Soundbites: Buck Meek Embraces the Love Song

by 24USATVMay 15, 2024, 10:01 p.m. 19

There was a long, long pause over the phone as the conversation ground to a sudden halt. Ordinarily, such a stretch of silence would unnerve me or make me wonder if I'd asked an offending question. Fortunately, I'd read about the way Buck Meek is in interviews; the guitarist and songwriter is not one to speak off the cuff or rush his response.

So I let him cook, holding my tongue while the native Texan, who is best known as the lead guitarist for indie-rock powerhouse Big Thief, ruminated on perhaps the biggest staple of pop music: the love song.

"I..." he started, the word trailing off into a sigh. "Well, I just really love the relationship between truth and abstraction. There's such a thin line between history and myth."

I waited to speak, something that takes rigid control from an extroverted motormouth like myself. But I knew Meek was just warming up to his point.

"I've come to trust honest, simple language in a song, combined with abstraction," he continued. "Writing this album and performing it live has been an effort on my part to surrender to the simplicity, open up and write more confessionally."

The album Meek was referencing is his third full-length solo LP, Haunted Mountain, released last summer. Fans of Big Thief know him as the mercurial lead guitarist creating soundscapes behind singer Adrianne Lenker, who's also his ex-wife. Haunted Mountain recasts him as a troubadour, tapping into his upbringing playing jazz manouche and western swing rhythm guitar in Kerrville, Texas.

Having toured the record out west and in Europe, Meek comes to South Burlington for a performance at the Higher Ground Showcase Lounge on Saturday, May 18, with singer-songwriter Jolie Holland opening.

"You learn a lot about your songs, playing them for a room full of people," Meek said, pointing out the reciprocal relationship between performer and audience. "With Big Thief, being an instrumentalist supporting a songwriter has taught me so much. But when you're the one singing at the front of the stage, confessing your own story and guiding the audience through a narrative, that's a very different responsibility."

And Meek's narratives on Haunted Mountain come with a message that it's time to sing about love again. The record is rich in contemplations of love, be it romantic, platonic, familial, or attached to traditions or the shadow of something that has disappeared.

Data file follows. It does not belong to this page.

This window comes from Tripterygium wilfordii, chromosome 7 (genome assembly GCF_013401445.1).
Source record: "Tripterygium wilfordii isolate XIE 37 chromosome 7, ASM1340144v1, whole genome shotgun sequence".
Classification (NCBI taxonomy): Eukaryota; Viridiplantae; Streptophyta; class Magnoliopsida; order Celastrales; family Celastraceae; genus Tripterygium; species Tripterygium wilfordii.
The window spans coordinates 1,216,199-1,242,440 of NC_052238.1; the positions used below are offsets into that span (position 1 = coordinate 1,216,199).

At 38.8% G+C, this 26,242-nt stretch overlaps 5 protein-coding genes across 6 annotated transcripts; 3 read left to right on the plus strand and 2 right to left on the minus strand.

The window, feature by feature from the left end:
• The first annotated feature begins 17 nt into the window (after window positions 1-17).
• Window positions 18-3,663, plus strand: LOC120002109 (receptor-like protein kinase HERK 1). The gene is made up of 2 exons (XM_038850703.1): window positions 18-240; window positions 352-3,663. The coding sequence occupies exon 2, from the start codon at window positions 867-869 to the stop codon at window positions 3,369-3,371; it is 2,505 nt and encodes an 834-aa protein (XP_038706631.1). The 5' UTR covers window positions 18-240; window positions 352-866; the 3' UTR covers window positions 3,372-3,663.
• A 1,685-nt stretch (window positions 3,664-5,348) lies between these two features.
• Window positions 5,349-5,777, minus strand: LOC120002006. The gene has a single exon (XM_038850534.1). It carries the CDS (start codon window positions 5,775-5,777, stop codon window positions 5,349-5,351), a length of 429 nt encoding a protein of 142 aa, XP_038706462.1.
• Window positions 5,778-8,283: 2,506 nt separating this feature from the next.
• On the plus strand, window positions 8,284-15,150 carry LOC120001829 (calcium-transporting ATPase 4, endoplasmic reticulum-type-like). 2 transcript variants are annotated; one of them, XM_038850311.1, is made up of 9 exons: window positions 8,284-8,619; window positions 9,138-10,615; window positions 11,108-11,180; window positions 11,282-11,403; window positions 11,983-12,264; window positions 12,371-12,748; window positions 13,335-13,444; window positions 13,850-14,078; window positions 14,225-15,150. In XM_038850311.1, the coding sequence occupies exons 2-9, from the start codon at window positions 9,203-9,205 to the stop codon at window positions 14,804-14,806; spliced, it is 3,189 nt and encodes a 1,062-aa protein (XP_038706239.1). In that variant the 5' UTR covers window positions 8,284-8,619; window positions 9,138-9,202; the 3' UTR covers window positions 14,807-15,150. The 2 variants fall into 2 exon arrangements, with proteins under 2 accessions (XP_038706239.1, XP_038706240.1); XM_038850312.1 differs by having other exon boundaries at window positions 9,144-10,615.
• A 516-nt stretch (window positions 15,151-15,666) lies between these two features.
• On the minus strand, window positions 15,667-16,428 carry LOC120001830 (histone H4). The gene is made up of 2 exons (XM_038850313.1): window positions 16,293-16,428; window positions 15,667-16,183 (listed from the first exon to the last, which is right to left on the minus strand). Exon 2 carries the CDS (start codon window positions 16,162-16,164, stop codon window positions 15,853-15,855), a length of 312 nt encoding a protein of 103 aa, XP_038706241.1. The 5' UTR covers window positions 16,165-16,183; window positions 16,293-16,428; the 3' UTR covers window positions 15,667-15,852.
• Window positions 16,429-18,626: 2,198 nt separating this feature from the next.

"It feels like we're in the phase right now where there's this sort of taboo around love songs," Meek said. "But it feels so good to listen [to] — and to sing — those great old love songs, back when people were unabashedly singing them."

Meek named Sam Cooke and John Prine as two of his favorite writers of love songs. While he appreciates the simplicity of Cooke's music, he noted the nuance of Prine's love songs, using "Far From Me" as an example.

"You've got this song where a guy is talking to a waitress, and you don't know if they're in love or just talking or what," Meek recounted. "Each verse, the story changes a little and you learn more, making the chorus mean something different every time it comes around. By the end, I'm left with this feeling that love is so much bigger than the binary concepts of marriage."

Meek suffuses the songs on Haunted Mountain with love: for his wife, Dutch singer-songwriter Germaine Dunes, in the tender ballad "Secret Side"; for his family on the nostalgic track "Cyclades."

"We channel our love into human emotions, but it's all in the same well," Meek said after another drawn-out pause as he contemplated what a love song represents to him. "One of my favorite things about songwriting is dipping into that well and capturing important moments of truth. It creates a sort of journal I can go back to later, and it enables me to empathize with my past self."

That past self wrote songs through characters and other techniques that created a little separation between himself and his art. While Meek finds no fault with those methods or his previous work, lately he prefers the naked vulnerability of writing from his own standpoint.

"It's always worthwhile to push into new directions," Meek asserted. "But I've found that, over time, the songs that were easiest for me to write were the ones where I just sort of stepped out of my own way."

Solo work also gives Meek a chance to approach the guitar differently. Longtime friend and collaborator Adam Brisbin handles most of the lead guitar on his solo albums. Meek said he loves getting to be the rhythm guitarist, as he did when he jammed with older musicians as a kid in Texas.

"These old-timers would have me chugging away on all these close-voiced chords, holding it down four on the floor and keeping the time," he recalled with unmistakable fondness. "With Big Thief, Adrianne is such an incredible guitar player who works with all these open tunings and is an amazing lead player, as well ... Often it feels like those songs need more ambient soundscape stuff or to interlock with what she's playing."

It's a fascinating side of Meek, who is proving that he can belt out a heartfelt love song just as skillfully as he can craft a gorgeous guitar solo.


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